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Coverage Error The ACS provides yearly survey data on important economic and social characteristics of the U.S. population, but the definition of that population has changed over time in ways that have introduced coverage error. The ACS for 2005 covered the household population, while the 2006, 2007, and 2008 ACS covered not only the household population, but also people who live in college dormitories, armed forces barracks, prisons, nursing homes, correctional institutions, and other group quarters.10 The decision to include or exclude housing units of a certain type introduces coverage error. There are two kinds of coverage error: undercoverage (when housing units or people do not have a chance of being selected in the sample) and overcoverage (when housing units or people have more than one chance of being selected in the sample or are included in the sample when they should not have been).11 If the characteristics of undercovered or overcovered housing units or individuals differ from those that are selected, the ACS may not provide an accurate picture of the population. ACS reduces coverage error by controlling specific survey estimates to independent population controls12 by sex, age, race, and Hispanic origin for population estimates and to independent housing unit controls for housing unit estimates. The Census Bureau calculates coverage rates to measure coverage error in the ACS, and these rates are weighted to reflect the probability of selection into the sample, the subsampling for personal visit follow-up, and nonresponse. As the coverage rate drops below 100 percent, the weights of the people in the survey need greater adjustment in the final weighting procedure to reach the independent estimate. If the rate is greater than 100 percent, the ACS population estimates are downweighted to match the independent estimates. Independent population estimates are produced by the Census Bureau using independent data on such characteristics as housing, births, deaths, and immigration. The base for these independent estimates is the decennial census. The coverage rates for housing units, group quarters, and the total population for 2005-2008 are shown in Table 2-12. The coverage rate for the total population for 2008 was 93.8 percent, and that for the Hispanic population was 92.5 percent. On the basis of these data, it can be postulated that coverage error is not a significant concern for the ELL estimates. 10 Residences that are not in ACS but were part of the census long-form sample are circus quarters, crews on merchant ships, domestic violence shelters, recreational vehicles in campground, soup kitchen or mobile food van sites, and street location for the homeless. 11 Overcoverage occurs when units or people have multiple chances of selection; for example, addresses listed more than once on the frame, or people included on a household roster at two different sampled addresses. For details see: Census Bureau, ACS Design and Methodology, Chapter 15, http://www.census.gov/acs/www/Downloads/survey_methodology/acs_design_methodology_ch15.pdf [December 2010]. 12 The use of population controls can introduce another source of error (National Research Council, 2007, pp. 201-208).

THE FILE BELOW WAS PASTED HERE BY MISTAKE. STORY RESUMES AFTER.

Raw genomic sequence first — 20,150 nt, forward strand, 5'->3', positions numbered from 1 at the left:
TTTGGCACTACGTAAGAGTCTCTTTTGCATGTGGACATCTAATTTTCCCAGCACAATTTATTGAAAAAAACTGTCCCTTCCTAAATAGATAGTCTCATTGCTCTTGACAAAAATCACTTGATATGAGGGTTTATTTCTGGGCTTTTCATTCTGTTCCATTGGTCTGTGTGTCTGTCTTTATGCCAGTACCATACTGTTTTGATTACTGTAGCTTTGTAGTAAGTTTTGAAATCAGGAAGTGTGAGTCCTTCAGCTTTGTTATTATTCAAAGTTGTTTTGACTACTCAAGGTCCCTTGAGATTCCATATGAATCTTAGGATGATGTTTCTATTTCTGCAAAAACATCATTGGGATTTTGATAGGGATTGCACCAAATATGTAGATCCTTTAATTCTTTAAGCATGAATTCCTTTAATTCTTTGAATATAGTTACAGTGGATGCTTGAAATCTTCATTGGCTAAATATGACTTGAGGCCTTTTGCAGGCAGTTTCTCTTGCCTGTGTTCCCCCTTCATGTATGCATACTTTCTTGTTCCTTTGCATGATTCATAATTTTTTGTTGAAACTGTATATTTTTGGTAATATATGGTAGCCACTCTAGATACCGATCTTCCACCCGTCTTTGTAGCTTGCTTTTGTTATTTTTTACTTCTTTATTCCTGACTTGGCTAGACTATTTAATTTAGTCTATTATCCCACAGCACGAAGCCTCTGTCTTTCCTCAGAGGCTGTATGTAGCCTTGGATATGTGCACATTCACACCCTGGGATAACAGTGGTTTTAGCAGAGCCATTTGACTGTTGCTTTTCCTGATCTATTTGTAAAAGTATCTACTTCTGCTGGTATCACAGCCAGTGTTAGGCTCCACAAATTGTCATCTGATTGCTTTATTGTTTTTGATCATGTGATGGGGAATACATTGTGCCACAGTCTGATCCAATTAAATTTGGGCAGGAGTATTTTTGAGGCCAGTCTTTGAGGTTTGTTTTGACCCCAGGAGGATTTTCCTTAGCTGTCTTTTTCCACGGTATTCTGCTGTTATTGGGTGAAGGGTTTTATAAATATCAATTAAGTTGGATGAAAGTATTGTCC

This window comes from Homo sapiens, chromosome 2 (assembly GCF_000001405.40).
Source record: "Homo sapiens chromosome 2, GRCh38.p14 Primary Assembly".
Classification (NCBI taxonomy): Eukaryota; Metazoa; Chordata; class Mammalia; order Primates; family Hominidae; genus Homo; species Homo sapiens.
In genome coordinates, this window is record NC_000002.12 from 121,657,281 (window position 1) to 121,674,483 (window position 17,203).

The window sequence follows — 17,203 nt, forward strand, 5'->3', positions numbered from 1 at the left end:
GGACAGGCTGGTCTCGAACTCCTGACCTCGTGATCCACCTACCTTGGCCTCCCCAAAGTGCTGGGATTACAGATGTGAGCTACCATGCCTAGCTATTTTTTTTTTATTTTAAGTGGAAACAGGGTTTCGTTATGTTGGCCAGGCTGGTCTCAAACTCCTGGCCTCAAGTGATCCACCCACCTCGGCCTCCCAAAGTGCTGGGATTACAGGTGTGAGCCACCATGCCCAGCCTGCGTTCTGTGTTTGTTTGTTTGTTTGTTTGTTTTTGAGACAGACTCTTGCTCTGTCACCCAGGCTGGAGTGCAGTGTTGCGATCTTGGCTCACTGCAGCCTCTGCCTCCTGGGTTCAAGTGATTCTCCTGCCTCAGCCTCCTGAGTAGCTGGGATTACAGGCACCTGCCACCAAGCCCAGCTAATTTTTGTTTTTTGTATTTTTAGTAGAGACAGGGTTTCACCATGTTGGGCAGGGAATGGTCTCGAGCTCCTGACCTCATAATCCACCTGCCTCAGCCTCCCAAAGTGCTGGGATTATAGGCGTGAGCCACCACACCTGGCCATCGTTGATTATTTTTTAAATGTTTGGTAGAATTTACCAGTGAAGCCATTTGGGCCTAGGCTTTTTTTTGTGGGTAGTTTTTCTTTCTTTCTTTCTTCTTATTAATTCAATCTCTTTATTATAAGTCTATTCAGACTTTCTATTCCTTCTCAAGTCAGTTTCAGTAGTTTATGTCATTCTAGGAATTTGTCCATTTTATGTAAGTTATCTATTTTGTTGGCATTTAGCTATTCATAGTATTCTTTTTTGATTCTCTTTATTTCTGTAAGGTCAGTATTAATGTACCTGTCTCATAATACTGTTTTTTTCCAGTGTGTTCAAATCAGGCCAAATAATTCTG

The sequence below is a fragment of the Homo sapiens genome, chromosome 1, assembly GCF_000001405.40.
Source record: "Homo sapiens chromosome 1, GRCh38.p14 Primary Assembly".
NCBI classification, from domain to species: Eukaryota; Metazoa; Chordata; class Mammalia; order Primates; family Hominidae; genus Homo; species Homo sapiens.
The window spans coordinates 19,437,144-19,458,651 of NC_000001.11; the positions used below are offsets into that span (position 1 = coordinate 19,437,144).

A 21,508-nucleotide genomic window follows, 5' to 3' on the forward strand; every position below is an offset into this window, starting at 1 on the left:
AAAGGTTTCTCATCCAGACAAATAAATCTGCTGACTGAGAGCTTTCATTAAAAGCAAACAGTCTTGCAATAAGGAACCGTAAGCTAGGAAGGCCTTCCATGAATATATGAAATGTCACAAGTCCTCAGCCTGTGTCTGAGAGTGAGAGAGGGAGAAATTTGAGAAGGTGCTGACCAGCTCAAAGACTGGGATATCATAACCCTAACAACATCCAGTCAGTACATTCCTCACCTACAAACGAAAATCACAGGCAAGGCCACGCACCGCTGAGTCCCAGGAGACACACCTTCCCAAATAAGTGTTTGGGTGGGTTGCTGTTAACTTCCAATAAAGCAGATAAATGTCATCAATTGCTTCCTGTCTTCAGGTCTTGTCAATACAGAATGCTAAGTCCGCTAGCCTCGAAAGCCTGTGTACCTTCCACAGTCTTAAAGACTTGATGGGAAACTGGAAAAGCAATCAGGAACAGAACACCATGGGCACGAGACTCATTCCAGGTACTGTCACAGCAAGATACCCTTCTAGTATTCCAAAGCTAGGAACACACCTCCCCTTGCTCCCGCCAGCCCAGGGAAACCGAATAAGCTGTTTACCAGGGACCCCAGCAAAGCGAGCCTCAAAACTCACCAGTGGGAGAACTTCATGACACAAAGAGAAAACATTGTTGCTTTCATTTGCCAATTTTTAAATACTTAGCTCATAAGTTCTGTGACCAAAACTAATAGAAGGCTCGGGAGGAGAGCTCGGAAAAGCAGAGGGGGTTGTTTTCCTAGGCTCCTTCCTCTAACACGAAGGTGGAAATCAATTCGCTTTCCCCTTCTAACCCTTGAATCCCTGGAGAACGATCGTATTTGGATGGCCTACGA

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TABLE 2-12 Coverage Rates for Housing Units, Group Quarters, and nits, Group Quarters, and Total Population (in percentage*) Housing Units Groups Quarters Population Total Population Year Total Total Total Male Female White Non-Hispanic Black Non-Hispanic American Indian and Alaska Native Non-Hispanic Asian Non-Hispanic Native Hawaiian and Other Pacific Islander Non-Hispanic Hispanic 2008 98.7 80.8 93.8 92.6 95.0 94.7 89.7 96.2 96.9 85.8 92.5 2007 98.5 79.6 94.2 93.2 95.2 95.4 89.1 96.8 95.6 96.1 92.8 2006 98.7 76.2 94.4 93.4 95.3 95.6 89.6 98.0 93.4 93.0 92.9 2005 98.5 N/A 95.1 93.9 96.2 96.3 90.7 97.9 94.5 84.0 93.6 *The Census Bureau does not calculate coverage rates of gender groups cross-tabulated by racial groups (e.g., white non-Hispanic male). SOURCE: Data from http://www.census.gov/acs/www/acs-php/quality_measures_coverage_2008.php [June 2010].